It is not really a bandlimited waveform ( i have to change the manual )
For a real bandlimited waveform i need very much ROM.

Here i have a lookuptable in ROM with a sinus,
then i have a RAM lut, and copy the first base partial
then copy the second partial at twice the speed and volume divided by 2.
then copy third at 3 times the speed and volume divided by 3.
and so on then you have a saw wave.
Ofcourse all this at half volume else it wont fit.

Normally for bandlimited you would have many wavetables,
all with a different ammount of partials,
then you can divide the nyquist rate by the frequency to get the number of partials ( harmonix ) you can use.

For now i just have 1 table you should fill yourself with the ammount you like.
I will add a table in the manual that says how many partials you can use at what note.

Because there is no ROM or RAM enough i should get external EPROM or get a BLIT ( bandlimited impulse train ) oscillator,
i need to have the BLIT for my hybrid synth.

The problem is that you can not have 2 oscillators with the method i used now, it will sound weird, the saw wave needs to be sharp.
I cant find much info about band limited impulse train.
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VA1



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PostPosted: Mon Aug 27, 2018 6:42 am    Post subject: Reply with quote  Mark this post and the followings unread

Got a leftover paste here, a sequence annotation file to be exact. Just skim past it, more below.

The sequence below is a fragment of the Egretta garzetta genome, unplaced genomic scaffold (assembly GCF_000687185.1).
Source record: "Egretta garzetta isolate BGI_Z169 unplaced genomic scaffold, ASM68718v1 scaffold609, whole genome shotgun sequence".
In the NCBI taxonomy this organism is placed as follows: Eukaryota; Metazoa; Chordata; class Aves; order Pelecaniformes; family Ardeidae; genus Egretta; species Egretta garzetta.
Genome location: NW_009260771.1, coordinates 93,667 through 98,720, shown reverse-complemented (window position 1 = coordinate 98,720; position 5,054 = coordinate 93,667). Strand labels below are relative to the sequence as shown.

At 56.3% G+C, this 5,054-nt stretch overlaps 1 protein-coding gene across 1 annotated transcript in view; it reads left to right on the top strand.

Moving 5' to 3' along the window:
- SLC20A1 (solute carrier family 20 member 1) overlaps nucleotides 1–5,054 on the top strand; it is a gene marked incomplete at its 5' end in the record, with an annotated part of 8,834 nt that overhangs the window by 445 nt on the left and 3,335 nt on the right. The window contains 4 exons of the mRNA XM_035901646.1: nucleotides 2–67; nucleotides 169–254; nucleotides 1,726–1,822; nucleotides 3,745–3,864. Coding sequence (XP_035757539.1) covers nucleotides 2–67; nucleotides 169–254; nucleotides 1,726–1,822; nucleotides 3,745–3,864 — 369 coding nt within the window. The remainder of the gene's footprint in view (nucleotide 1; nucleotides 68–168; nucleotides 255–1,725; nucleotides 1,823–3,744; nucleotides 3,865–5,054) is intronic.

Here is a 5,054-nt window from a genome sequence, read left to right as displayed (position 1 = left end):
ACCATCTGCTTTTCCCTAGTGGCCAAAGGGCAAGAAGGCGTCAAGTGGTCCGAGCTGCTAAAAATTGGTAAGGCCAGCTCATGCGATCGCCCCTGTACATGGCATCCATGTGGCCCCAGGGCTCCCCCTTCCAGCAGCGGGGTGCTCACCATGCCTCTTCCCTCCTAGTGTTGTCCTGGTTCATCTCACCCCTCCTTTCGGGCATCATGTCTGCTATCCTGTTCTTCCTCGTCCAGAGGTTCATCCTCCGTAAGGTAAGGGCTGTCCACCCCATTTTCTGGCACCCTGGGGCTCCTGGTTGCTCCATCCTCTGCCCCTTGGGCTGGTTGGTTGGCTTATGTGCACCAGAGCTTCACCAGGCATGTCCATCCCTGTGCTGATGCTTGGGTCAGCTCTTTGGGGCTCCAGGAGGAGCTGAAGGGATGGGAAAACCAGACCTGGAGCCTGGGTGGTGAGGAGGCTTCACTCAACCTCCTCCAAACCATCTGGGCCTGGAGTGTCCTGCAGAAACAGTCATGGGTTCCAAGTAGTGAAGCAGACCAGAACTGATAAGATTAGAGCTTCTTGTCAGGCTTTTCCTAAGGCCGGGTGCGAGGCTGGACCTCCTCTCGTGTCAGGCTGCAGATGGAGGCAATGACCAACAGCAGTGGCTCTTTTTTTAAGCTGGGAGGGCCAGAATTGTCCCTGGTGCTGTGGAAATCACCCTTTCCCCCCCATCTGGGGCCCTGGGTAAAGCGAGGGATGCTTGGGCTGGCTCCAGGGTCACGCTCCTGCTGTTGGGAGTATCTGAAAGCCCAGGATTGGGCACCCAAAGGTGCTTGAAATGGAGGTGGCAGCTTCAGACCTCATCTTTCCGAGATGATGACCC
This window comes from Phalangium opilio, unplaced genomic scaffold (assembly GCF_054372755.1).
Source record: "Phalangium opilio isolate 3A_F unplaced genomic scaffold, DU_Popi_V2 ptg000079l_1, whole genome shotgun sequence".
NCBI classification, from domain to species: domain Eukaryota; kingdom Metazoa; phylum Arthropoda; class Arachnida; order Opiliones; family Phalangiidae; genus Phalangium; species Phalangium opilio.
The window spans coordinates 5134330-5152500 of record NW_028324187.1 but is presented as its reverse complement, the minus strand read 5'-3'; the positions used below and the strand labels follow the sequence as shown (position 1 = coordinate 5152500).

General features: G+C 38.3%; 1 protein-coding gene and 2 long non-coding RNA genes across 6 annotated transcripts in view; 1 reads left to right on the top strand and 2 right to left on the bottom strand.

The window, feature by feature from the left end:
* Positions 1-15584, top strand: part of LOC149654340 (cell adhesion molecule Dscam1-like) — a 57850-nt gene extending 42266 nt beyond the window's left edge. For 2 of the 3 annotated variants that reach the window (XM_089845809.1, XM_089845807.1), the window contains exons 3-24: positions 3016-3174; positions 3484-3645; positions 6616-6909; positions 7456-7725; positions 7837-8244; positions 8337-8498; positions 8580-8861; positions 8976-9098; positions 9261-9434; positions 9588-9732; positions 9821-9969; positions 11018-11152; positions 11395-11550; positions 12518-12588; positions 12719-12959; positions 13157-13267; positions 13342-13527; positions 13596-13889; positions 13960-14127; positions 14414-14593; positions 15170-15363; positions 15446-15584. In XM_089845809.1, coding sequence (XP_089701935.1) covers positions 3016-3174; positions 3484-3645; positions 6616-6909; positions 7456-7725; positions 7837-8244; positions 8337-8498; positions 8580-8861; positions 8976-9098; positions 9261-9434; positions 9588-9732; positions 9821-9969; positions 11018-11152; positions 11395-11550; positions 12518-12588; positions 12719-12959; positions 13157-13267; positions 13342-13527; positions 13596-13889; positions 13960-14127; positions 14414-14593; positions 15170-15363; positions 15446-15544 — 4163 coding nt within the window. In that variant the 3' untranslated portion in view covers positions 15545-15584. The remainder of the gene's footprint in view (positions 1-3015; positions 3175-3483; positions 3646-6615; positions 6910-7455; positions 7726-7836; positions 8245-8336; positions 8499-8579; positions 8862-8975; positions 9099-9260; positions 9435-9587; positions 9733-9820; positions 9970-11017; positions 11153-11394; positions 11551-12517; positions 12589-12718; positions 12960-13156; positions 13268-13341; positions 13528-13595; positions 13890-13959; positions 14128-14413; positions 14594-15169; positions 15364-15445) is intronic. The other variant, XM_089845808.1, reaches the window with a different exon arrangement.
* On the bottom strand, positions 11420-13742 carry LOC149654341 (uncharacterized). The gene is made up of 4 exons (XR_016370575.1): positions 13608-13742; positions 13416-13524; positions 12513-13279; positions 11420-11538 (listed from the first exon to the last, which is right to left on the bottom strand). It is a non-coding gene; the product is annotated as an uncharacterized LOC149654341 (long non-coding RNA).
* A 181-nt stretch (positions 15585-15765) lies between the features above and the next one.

By the way i am using XC16 compiler, not C30.
I wish i can do assembly, i cant.

At least you dont have to hack the compiler if you can do ASM,
i also heard you can use all space for lookuptables if you can do ASM,
now i can not have a very big sinus LUT,
i like to trade code space for lookuptables.

You are right i should get those STM32 chips @ 400MHz, wowww,
then i can do poly synths.
I also need to get started with FPGA, i have so many things to do already.

Ok my synth aint that great, what i could do with 400MHz in floating point is incredible
Why dont DIP package exist @ 400MHz ?
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JovianPyx



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PostPosted: Mon Aug 27, 2018 8:44 am    Post subject: Reply with quote  Mark this post and the followings unread

VA1 wrote:
Why dont DIP package exist @ 400MHz ?


It's all about the cost of mass production. It's more expensive to make PCBs with holes, through-hole is necessarily larger to accomodate the pin count (can be well over 100 pins). So SMT provides less cost in board production and can be oven soldered instead of solder wave machine. Through-hole packages were never designed so that hobbyists can solder them, it was just what was technically available at the time and it was coincidentally convenient to the DIY hobbyist builder to use them - but it wasn't the chip makers' intentions to make them hobby friendly. The next step after through-hole was to make chips smaller with more pins and still allow automated assembly, and now we have SMT which not only has packages with tiny leads, but also some that use the BGA (Ball Grid Array) design which allows even more pins. Larger SMT can be soldered by those who are steady handed and have good visiion. I have poor vision, so it's very hard for me, but what STM has done and I assume others is to make available boards like the Nucleo which are inexpensive presoldered boards with pads for pins that can connect to all but a very few of the CPU chip pins. With boards like Nucleo, designers (whether commercial or hobbyist) can access these new fast devices.